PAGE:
parent(self, n=1)#

Gets an ancestor of the representative SNode in the SNode tree.

Parameters:

n (int) – the number of levels going up from the representative SNode.

Returns:

The n-th parent of the representative SNode.

Return type:

SNode

property shape(self)#

Gets field shape.

Returns:

Field shape.

Return type:

Tuple[Int]

property snode(self)#

Gets representative SNode for info purposes.

Returns:

Representative SNode (SNode of first field member).

Return type:

SNode

to_numpy(self, dtype=None)#

Converts this field to a numpy.ndarray.

to_paddle(self, place=None)#

Converts this field to a paddle.Tensor.

to_torch(self, device=None)#

Converts this field to a torch.tensor.

class taichi.ScalarNdarray(dtype, arr_shape)#

Bases: Ndarray

Taichi ndarray with scalar elements.

Parameters:
  • dtype (DataType) – Data type of each value.

  • shape (Tuple[int]) – Shape of the ndarray.

copy_from(self, other)#

Copies all elements from another ndarray.

The shape of the other ndarray needs to be the same as self.

Parameters:

other (Ndarray) – The source ndarray.

property element_shape(self)#

Gets ndarray element shape.

Returns:

Ndarray element shape.

Return type:

Tuple[Int]

fill(self, val)#

Fills ndarray with a specific scalar value.

Parameters:

val (Union[int, float]) – Value to fill.

from_numpy(self, arr)#
get_type(self)#
to_numpy(self)#
class taichi.Struct(*args, **kwargs)#

Bases: taichi.lang.common_ops.TaichiOperations

The Struct type class.

A struct is a dictionary-like data structure that stores members as (key, value) pairs. Valid data members of a struct can be scalars, matrices or other dictionary-like structures.

Parameters:

entries (Dict[str, Union[Dict, Expr, Matrix, Struct]]) – keys and values for struct members. Entries can optionally include a dictionary of functions with the key ‘__struct_methods’ which will be attached to the struct for executing on the struct data.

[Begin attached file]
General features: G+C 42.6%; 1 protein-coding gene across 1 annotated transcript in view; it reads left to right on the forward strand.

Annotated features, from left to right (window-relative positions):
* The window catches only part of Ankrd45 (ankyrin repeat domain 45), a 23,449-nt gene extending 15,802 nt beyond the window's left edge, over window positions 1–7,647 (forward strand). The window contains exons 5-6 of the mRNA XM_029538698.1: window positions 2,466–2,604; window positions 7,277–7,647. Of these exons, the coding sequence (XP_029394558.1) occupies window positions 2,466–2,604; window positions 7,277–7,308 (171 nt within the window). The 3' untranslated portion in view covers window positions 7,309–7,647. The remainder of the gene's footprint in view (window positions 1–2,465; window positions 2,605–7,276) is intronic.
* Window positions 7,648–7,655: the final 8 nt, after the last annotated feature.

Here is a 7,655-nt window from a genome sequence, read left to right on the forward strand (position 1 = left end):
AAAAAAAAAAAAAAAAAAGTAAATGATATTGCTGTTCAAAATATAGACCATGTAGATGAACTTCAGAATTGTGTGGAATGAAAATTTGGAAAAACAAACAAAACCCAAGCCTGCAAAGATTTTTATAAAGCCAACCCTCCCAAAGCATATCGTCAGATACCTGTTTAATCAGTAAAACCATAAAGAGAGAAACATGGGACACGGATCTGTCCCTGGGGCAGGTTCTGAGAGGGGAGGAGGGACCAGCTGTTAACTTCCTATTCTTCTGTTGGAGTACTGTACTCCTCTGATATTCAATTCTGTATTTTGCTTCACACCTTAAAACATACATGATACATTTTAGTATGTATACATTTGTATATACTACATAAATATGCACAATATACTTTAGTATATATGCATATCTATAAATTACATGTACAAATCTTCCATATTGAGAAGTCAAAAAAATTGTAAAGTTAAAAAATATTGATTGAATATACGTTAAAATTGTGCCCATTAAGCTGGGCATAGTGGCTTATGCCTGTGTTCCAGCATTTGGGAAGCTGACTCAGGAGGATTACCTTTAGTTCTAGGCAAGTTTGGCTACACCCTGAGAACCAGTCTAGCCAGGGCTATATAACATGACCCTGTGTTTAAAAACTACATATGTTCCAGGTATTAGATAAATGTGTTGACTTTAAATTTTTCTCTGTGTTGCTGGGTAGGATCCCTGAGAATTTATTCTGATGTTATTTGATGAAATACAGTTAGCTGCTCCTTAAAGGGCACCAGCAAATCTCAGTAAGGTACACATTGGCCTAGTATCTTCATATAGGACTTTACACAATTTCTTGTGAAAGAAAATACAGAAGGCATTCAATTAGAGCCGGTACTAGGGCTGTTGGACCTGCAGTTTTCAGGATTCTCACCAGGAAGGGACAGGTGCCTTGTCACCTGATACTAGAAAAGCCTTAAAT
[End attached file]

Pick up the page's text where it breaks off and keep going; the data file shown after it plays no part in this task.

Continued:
Returns:

An instance of this struct.

Example:

>>> vec3 = ti.types.vector(3, ti.f32)
>>> a = ti.Struct(v=vec3([0, 0, 0]), t=1.0)
>>> print(a.items)
dict_items([('v', [0. 0. 0.]), ('t', 1.0)])
>>>
>>> B = ti.Struct(v=vec3([0., 0., 0.]), t=1.0, A=a)
>>> print(B.items)
dict_items([('v', [0. 0. 0.]), ('t', 1.0), ('A', {'v': [[0.], [0.], [0.]], 't': 1.0})])
classmethod field(cls, members, methods={}, shape=None, name='<Struct>', offset=None, needs_grad=False, needs_dual=False, layout=Layout.AOS)#

Creates a StructField with each element has this struct as its type.

Parameters:
  • members (dict) – a dict, each item is like name: type.

  • methods (dict) – a dict of methods that should be included with the field. Each struct item of the field will have the methods as instance functions.

  • shape (Tuple[int]) – width and height of the field.

  • offset (Tuple[int]) – offset of the indices of the created field. For example if offset=(-10, -10) the indices of the field will start at (-10, -10), not (0, 0).

  • needs_grad (bool) – enabling grad field (reverse mode autodiff) or not.

  • needs_dual (bool) – enabling dual field (forward mode autodiff) or not.